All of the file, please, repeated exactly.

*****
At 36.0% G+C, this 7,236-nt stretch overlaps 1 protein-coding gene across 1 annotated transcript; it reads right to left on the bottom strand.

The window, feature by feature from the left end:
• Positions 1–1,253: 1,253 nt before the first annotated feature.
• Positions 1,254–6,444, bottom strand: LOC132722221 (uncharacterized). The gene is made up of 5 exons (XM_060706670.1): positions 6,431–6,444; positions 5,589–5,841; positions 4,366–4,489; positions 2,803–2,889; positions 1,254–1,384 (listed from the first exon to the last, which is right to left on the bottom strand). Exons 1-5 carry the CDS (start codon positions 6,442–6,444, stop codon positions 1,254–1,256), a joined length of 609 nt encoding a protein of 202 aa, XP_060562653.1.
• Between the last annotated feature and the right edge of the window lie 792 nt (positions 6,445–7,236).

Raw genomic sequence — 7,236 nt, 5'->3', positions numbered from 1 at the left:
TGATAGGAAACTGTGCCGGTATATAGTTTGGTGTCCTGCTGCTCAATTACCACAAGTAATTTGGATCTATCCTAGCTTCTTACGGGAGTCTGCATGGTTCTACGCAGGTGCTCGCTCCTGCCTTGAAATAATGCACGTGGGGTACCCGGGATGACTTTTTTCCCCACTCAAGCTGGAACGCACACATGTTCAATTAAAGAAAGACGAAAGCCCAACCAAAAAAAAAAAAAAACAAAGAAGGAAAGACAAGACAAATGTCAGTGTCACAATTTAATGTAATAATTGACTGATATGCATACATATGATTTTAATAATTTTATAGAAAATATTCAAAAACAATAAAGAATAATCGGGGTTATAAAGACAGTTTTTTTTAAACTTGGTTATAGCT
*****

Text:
At 36.0% G+C, this 7,236-nt stretch overlaps 1 protein-coding gene across 1 annotated transcript; it reads right to left on the bottom strand.

The window, feature by feature from the left end:
• Positions 1–1,253: 1,253 nt before the first annotated feature.
• Positions 1,254–6,444, bottom strand: LOC132722221 (uncharacterized). The gene is made up of 5 exons (XM_060706670.1): positions 6,431–6,444; positions 5,589–5,841; positions 4,366–4,489; positions 2,803–2,889; positions 1,254–1,384 (listed from the first exon to the last, which is right to left on the bottom strand). Exons 1-5 carry the CDS (start codon positions 6,442–6,444, stop codon positions 1,254–1,256), a joined length of 609 nt encoding a protein of 202 aa, XP_060562653.1.
• Between the last annotated feature and the right edge of the window lie 792 nt (positions 6,445–7,236).

Raw genomic sequence — 7,236 nt, 5'->3', positions numbered from 1 at the left:
TGATAGGAAACTGTGCCGGTATATAGTTTGGTGTCCTGCTGCTCAATTACCACAAGTAATTTGGATCTATCCTAGCTTCTTACGGGAGTCTGCATGGTTCTACGCAGGTGCTCGCTCCTGCCTTGAAATAATGCACGTGGGGTACCCGGGATGACTTTTTTCCCCACTCAAGCTGGAACGCACACATGTTCAATTAAAGAAAGACGAAAGCCCAACCAAAAAAAAAAAAAAACAAAGAAGGAAAGACAAGACAAATGTCAGTGTCACAATTTAATGTAATAATTGACTGATATGCATACATATGATTTTAATAATTTTATAGAAAATATTCAAAAACAATAAAGAATAATCGGGGTTATAAAGACAGTTTTTTTTAAACTTGGTTATAGCT